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Targeting online predators: proposed changes to criminal law



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Targeting online predators: proposed changes to criminal law

Posted 18/08/2014 by Genevieve Butler

Fifty-year-old Gary Newman was sentenced to life in prison in 2010 for the brutal murder of

15-year-old Carly Ryan in 2007.

However, Newman committed no crime in posing online as 18-year-old Brandon Kane in

order to meet Carly.

Senator Nick Xenophon says that is a gap in the criminal law which he hopes to close with

his Private Members Bill, the Criminal Code Amendment (Misrepresentation of Age to a

Minor) Bill 2013.

The aim of the Bill is to make it an offence for a person over 18 years old to lie about their

age in online communications to a person under 16 for the purposes of encouraging a

physical meeting or with the intention of committing another offence (proposed section

474.40 of the Criminal Code Act 1995).

In Carly’s case, Newman had over 200 fake identities and a history of pursuing young girls

online. Newman used one of his online identities to lure Carly to a meeting at a secluded

beach at Port Elliot in South Australia, where he assaulted her and left her to die.

Senator Xenophon contends that the Bill closes an important loophole in the law.

“This Bill is an attempt to address some of the techniques used by online predators, so that

we can put an additional safeguard in place for our children,” he told Parliament in his

Second Reading Speech.

Senator Xenophon says that under current online predator laws, police need to actually

prove the adult is grooming the child for a sexual purpose. He considers that existing laws

are too narrow, and is concerned that there are no laws directly addressing the situation

where an adult lies about their age to a child online for the purpose of encouraging that

child to meet them in person. He notes that there are few circumstances in which an adult

can legitimately pretend to be younger than they are in order to meet a child.

Senator Xenophon believes there ought to be an offence that can allow the police to act and

intervene at a much earlier stage to prevent harm being caused.

However, the Government argues that the existing criminal provisions sufficiently cover the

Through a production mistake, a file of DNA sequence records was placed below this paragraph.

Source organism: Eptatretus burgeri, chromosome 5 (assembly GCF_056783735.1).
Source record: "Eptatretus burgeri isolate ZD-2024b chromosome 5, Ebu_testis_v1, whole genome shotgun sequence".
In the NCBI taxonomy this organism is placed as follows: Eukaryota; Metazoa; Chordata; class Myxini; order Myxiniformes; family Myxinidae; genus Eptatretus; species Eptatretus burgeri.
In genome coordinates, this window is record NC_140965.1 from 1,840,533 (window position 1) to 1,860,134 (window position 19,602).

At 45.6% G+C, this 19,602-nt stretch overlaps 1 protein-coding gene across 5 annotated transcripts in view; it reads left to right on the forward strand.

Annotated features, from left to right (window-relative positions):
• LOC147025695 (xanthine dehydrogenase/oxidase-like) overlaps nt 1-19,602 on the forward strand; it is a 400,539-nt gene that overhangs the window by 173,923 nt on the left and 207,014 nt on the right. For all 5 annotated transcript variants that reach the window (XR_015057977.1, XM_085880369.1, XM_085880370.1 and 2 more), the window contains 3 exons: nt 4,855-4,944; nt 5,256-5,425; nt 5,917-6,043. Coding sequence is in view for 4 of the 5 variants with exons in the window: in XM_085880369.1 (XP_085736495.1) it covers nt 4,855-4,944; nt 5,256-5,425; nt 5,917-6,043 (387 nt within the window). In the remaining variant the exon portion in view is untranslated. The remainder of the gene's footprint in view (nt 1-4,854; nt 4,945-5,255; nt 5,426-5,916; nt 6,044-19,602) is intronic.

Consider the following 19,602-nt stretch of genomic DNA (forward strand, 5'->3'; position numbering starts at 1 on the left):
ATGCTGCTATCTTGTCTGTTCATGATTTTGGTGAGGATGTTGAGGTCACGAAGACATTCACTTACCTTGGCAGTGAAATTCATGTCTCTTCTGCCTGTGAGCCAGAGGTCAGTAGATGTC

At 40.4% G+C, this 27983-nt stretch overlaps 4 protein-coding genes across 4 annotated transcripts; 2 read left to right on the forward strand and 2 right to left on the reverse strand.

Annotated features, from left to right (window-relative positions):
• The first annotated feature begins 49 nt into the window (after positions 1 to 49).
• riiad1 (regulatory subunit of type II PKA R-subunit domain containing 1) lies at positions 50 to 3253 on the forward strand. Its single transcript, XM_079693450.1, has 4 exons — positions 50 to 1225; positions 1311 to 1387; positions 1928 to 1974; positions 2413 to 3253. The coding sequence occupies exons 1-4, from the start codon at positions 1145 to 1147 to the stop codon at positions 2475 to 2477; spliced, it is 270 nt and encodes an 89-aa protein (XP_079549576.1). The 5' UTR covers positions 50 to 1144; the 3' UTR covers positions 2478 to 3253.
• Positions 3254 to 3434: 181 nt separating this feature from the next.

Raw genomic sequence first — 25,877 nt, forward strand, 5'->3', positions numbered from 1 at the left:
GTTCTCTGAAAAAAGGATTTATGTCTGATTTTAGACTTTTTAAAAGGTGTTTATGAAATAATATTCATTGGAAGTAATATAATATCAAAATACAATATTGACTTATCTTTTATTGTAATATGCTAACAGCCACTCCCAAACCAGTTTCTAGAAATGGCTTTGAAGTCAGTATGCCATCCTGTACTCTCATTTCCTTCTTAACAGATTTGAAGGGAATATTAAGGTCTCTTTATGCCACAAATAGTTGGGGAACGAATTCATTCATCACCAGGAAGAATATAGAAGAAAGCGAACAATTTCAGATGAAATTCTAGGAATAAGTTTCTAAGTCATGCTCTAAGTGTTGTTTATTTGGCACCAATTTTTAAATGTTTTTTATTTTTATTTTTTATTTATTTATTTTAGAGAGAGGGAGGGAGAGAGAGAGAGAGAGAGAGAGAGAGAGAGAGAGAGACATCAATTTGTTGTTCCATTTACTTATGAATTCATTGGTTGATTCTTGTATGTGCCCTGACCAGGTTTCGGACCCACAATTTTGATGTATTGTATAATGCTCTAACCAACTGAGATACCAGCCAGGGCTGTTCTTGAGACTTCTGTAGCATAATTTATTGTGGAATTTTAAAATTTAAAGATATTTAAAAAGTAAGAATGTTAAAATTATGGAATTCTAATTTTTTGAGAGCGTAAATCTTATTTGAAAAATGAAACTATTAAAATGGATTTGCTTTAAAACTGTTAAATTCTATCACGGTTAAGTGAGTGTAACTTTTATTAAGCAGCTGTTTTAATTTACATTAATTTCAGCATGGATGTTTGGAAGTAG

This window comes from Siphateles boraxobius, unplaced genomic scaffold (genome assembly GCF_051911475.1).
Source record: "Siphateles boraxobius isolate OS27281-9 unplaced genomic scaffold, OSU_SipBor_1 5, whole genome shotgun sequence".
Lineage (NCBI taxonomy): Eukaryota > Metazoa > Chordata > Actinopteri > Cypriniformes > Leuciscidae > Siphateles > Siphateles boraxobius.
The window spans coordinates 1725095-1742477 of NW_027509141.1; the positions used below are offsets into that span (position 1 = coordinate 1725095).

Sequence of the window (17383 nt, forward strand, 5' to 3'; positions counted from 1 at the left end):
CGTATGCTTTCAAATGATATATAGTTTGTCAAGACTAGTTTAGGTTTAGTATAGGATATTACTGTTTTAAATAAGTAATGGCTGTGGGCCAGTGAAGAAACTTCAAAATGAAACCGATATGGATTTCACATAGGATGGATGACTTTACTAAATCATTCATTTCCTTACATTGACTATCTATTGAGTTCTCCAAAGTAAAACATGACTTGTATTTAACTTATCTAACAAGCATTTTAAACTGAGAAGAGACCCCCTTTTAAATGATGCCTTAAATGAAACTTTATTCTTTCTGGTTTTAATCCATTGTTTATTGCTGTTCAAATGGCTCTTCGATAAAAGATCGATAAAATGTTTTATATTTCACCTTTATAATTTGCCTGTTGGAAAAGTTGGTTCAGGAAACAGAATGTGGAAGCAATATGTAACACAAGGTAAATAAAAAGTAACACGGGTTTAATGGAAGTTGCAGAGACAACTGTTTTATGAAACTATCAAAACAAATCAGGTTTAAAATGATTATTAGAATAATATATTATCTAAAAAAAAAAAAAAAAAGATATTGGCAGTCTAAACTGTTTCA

relevant offending behaviour.

Section 474.26 of the Criminal Code covers using a carriage service (eg Internet or

telephone) to procure children under 16 years of age to engage in sexual activity; section

474.27 relates to using a carriage service to "groom" children under 16 years of age; and

section 474.14 sets out liability for using a telecommunications network with the intention

to commit a serious offence.

Child sex-related offences were strengthened nationally in March 2010 through the Crimes

Legislation Amendment (Sexual Offences Against Children) Act 2010. The amendments in

this Act were designed to ensure that such offences were comprehensive and addressed

contemporary forms of offending, such as using the Internet for indecent communications

or sexual activity with a child.

The Attorney-General’s Department (AGD) has also noted that while the intention of the Bill

is sound, it may criminalise conduct that is innocent and does not warrant criminal

sanctions. AGD commented that lying about one’s age occurs in many social situations,

including on the Internet and social networking sights such as Facebook. The Department

gave the example of a person emailing a birthday party invitation to co-workers or family

members who are under 18, and claiming to be far younger than they really were as a joke.

It is the third time that Senator Xenophon has proposed such a Bill before Parliament. The

2010 Bill lapsed at the end of the 42nd Parliament. The Senate Legal and Constitutional

Affairs Legislation Committee considered the Bill in June 2010, recommending that it not be

passed, citing a failure to incorporate an element of intent, and duplication of existing

provisions.

The Bill was then considerably revised to take those issues into account, and reintroduced in

February 2013, only to lapse in November 2013 at the end of the 43rd Parliament. The

Committee reported on its inquiry into the Bill in June 2013, again recommending that it not

be passed. The Committee considered that existing offences in the Criminal Code already

criminalised online communications with children where there is evidence of intention to

cause harm, and that the Bill was too broad in its application.

The current Bill, introduced on 12 December 2013, was further revised to address issues

raised by the Committee in its report on the second Bill. It has again been referred to the

Legal and Constitutional Affairs Legislation Committee, which is due to report on 4

December 2014.

The Committee held a public hearing for its inquiry into the Bill on 3 March 2014. Senator

Penny Wright was concerned that the only aspect of the offence required to be proved is that

the misrepresentation of age is for the purpose of encouraging the child to meet in person.

Senator Wright expressed concern that people with intellectual disabilities not be caught in

an offence where, for example, they had the level of thinking of a child, and wanted to meet

young people simply because they were lonely.

Submissions have been received from government agencies, law societies and non-

government organisations. The submissions concentrate on the adequacy of existing

criminal offences, as well as the broad application of proposed section 474.40(1).